What Are Multiple Star Systems?

What Are Multiple Star Systems?


When we do finally learn the full truth about our place in the galaxy, and we’re invited to join the Galactic Federation of Planets, I’m sure we’ll always be seen as a quaint backwater world orbiting a boring single star.

The terrifying tentacle monsters from the nightmare tentacle world will gurgle horrifying, but clearly condescending comments about how we’ve only got a single star in the Solar System.

The beings of pure energy will remark how only truly enlightened civilizations can come from systems with at least 6 stars, insulting not only humanity, but also the horrifying tentacle monsters, leading to another galaxy spanning conflict.

Yes, we’ll always be making up for our stellar deficit in the eyes of aliens, or whatever those creepy blobs use for eyes.

What we lack in sophistication, however, we make up in volume. In our Milky Way, fully 2/3rds of star systems only have a single star. The last 1/3rd is made up of multiple star systems.

The Milky Way as seen from Devil's Tower, Wyoming. Image Credit: Wally Pacholka
The Milky Way as seen from Devil’s Tower, Wyoming. Image Credit: Wally Pacholka

We’re taking binary stars, triple star systems, even exotic 7 star systems. When you mix and match different types of stars in various Odd Couple stellar apartments, the results get interesting.

Consider our own Solar System, where the Sun and planets formed together out a cloud of gas and dust. Gravity collected material into the center of the Solar System, becoming the Sun, while the rest of the disk spun up faster and faster. Eventually our star ignited its fusion furnace, blasting out the rest of the stellar nebula.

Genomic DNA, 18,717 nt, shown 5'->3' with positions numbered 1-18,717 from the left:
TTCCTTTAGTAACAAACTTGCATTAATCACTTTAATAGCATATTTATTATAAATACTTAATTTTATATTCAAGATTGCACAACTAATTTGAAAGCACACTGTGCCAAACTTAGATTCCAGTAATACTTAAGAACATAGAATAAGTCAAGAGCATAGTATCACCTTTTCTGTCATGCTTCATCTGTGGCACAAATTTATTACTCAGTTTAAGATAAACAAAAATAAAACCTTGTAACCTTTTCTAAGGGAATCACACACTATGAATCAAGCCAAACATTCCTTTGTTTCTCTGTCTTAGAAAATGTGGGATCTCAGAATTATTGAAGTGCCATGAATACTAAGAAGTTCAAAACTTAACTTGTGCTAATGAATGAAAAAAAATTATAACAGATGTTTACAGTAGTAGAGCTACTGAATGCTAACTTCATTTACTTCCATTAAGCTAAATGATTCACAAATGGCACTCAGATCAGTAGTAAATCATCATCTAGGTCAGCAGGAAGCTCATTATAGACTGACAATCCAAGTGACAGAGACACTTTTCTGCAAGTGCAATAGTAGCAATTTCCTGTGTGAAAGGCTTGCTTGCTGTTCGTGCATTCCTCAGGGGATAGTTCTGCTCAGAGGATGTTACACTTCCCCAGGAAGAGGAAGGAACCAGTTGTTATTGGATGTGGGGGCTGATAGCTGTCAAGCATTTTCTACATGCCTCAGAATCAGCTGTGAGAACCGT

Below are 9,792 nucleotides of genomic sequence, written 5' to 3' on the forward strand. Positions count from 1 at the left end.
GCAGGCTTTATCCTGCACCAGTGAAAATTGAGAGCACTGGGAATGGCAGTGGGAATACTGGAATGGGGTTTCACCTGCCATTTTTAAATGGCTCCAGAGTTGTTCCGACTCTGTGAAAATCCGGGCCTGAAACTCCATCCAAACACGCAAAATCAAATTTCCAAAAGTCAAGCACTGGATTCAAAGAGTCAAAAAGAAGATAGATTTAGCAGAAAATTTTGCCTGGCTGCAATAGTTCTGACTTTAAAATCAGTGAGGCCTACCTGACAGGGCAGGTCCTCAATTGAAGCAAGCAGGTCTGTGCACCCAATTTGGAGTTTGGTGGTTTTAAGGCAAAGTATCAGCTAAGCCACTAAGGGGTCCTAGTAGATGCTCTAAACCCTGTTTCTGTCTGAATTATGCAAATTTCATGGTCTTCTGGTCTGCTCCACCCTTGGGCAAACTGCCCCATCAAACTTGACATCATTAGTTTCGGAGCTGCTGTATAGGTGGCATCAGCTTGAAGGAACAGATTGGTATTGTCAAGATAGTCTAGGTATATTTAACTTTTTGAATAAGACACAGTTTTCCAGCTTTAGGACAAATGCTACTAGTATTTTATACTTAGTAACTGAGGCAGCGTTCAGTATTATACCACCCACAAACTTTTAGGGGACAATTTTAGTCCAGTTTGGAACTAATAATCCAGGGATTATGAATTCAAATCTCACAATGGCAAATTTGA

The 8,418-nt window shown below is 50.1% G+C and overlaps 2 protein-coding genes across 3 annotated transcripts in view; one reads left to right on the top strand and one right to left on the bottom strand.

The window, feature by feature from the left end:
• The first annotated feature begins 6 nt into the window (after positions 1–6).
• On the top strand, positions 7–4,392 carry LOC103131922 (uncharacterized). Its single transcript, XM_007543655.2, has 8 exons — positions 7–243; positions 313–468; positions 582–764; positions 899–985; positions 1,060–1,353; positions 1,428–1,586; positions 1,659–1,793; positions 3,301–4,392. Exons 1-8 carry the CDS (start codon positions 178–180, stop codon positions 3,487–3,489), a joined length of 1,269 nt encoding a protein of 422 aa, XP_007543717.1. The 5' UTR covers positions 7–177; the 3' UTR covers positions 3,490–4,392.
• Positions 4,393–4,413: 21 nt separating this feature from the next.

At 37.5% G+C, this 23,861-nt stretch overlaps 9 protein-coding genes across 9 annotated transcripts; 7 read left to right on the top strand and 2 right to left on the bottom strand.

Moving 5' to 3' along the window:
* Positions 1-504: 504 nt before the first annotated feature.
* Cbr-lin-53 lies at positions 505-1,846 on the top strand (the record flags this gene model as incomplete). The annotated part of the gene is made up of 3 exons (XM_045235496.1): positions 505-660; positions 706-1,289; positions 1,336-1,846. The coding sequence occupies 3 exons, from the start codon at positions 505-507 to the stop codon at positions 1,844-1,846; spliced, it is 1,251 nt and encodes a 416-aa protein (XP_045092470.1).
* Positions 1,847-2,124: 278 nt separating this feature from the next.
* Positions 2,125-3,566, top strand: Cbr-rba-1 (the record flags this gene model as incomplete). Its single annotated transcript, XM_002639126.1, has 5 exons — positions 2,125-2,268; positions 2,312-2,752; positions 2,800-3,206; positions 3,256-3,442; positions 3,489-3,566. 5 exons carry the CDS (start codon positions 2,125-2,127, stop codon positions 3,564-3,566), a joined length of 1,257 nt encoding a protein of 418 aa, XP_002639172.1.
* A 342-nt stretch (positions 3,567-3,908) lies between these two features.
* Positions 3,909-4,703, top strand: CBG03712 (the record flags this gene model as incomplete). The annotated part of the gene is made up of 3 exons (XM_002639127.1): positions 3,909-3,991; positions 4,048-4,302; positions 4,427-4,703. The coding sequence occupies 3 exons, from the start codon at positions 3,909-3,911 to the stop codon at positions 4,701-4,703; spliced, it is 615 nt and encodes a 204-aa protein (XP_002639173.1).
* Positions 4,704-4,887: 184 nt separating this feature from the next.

But different stellar nebulae can lead to the formation of multiple stars instead. What you get depends on the mass of the cloud, and how fast it’s rotating.

Check out this amazing photograph of a multiple star system forming right now.

ALMA image of the L1448 IRS3B system, with two young stars at the center and a third distant from them. Spiral structure in the dusty disk surrounding them indicates instability in the disk, astronomers said. Credit: Bill Saxton, ALMA (ESO/NAOJ/NRAO), NRAO/AUI/NSF
ALMA image of the L1448 IRS3B system, with two young stars at the center and a third distant from them. Spiral structure in the dusty disk surrounding them indicates instability in the disk, astronomers said. Credit: Bill Saxton, ALMA (ESO/NAOJ/NRAO), NRAO/AUI/NSF

In this image, you can see three stars forming together, two at the center, about 60 astronomical units away from each other (60 times the distance from the Earth to the Sun), and then a third orbiting 183 AU away.

It’s estimated these stars are only 10,000 to 20,000 years old. This is one of the most amazing astronomy pictures I ever seen.

When you have two stars, that’s a binary system. If the stars are similar in mass to each other, then they orbit a common point of mass, known as the barycenter. If the stars are different masses, then it can appear that one star is orbiting the other, like a planet going around a star.